“National Grid is proud to support Edwin’s Place which provides environmentally responsible and sustainable space for the local community,” said Rudy Wynter, president, National Grid New York. “Our Cinderella program has a 50-year track record of working with non-profit organizations to support projects that provide assistance and housing where needed in our Brooklyn communities. National Grid’s support in partnership with Breaking Ground helped make the redevelopment of this long vacant property, into a vibrant hub bringing investments and jobs to Brownsville.”
“Our design approach for providing a backdrop for living is universal,” said Grant Marani, partner at Robert A.M. Stern Architects. “When designing Edwin’s Place, as with all of our apartment buildings, we listened to our client’s aspirations and looked to the neighborhood for inspiration. Brooklyn’s rich heritage of well-detailed brick apartment buildings provided the context to create permanent, comfortable, dignified, and welcoming ‘homes’ for the Edwin’s Place residential community. We are grateful Breaking Ground and AAPCI entrusted us with this vital and important project. As we look to the future of affordable and supportive housing, we are confident Edwin’s Place will stand as a model for creating opportunity and wellbeing for its residents through sustainable and equitable design.”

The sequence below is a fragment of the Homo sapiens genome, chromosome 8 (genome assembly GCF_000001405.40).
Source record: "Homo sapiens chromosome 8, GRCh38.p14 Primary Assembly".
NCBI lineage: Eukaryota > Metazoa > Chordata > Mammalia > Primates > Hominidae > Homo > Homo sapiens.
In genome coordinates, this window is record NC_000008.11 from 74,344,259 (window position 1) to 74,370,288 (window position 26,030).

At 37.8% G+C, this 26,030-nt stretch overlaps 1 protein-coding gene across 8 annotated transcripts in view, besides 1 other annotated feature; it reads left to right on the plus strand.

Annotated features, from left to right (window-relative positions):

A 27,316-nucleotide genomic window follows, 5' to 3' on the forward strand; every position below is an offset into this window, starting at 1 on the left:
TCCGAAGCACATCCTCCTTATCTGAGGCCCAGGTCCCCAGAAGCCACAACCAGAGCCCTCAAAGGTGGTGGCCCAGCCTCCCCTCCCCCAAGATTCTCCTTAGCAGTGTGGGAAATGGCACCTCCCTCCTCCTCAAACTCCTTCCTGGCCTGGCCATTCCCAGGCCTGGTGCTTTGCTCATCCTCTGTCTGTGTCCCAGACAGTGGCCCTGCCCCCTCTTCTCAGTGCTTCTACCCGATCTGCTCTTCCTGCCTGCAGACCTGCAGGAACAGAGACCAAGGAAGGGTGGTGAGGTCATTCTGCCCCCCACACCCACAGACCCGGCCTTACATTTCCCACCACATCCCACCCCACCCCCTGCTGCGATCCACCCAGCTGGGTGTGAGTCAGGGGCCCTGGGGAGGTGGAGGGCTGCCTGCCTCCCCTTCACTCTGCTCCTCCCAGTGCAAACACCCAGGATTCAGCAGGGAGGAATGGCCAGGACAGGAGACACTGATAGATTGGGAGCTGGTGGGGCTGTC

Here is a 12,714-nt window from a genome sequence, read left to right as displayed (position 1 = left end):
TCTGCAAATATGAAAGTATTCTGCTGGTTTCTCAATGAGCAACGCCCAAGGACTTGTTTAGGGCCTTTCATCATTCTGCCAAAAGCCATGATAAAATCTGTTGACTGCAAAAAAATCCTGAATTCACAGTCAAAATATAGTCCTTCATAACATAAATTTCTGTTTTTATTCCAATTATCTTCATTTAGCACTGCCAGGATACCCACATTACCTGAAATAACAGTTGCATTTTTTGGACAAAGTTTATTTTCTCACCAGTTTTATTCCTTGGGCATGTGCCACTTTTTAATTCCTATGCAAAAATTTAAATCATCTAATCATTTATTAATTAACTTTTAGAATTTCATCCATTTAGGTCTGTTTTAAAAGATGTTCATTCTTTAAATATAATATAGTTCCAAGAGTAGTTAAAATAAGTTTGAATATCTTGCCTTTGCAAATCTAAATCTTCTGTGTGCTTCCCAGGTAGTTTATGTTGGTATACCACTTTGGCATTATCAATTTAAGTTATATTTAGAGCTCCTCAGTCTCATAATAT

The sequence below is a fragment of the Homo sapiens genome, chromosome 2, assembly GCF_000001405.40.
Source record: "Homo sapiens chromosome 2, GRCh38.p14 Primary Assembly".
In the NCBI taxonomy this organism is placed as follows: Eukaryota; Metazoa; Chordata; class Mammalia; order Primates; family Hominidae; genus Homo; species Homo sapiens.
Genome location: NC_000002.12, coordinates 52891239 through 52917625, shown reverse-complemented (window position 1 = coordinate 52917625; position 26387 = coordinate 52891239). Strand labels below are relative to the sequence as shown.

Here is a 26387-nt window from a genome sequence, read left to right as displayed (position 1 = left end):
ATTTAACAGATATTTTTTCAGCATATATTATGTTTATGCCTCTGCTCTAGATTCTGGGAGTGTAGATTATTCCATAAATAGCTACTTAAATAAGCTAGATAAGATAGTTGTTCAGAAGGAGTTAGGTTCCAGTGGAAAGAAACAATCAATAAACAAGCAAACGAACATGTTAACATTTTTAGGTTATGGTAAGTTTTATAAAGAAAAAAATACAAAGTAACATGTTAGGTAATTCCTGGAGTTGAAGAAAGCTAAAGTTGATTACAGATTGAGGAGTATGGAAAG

Designed by Robert A.M. Stern Architects, Edwin’s Place’s entrance is set back from the street to accommodate the curve of the adjacent elevated New York City Subway tracks. A metal and glass window wall above the entry provides a street scale focal point to the south facade and provides daylight to the elevator lobbies. An accessory community facility space is incorporated into the ground floor to contribute to the developing Livonia Ave. retail corridor. The L-shaped building cradles a sunken garden courtyard that provides access to various outdoor amenities as well as natural lighting to lower level offices for building management and social service staff, a fitness center, a computer lab, and meeting rooms.
Edwin’s Place continues Breaking Ground’s dedication to sustainable and affordable development. The design features a robust yet economical structural system of precast hollow-core floor planks and reinforced concrete block walls; continuously insulated walls; triple-glazed windows; a green roof; and a roof-top photovoltaic solar array – importantly all contributing to reduced energy use.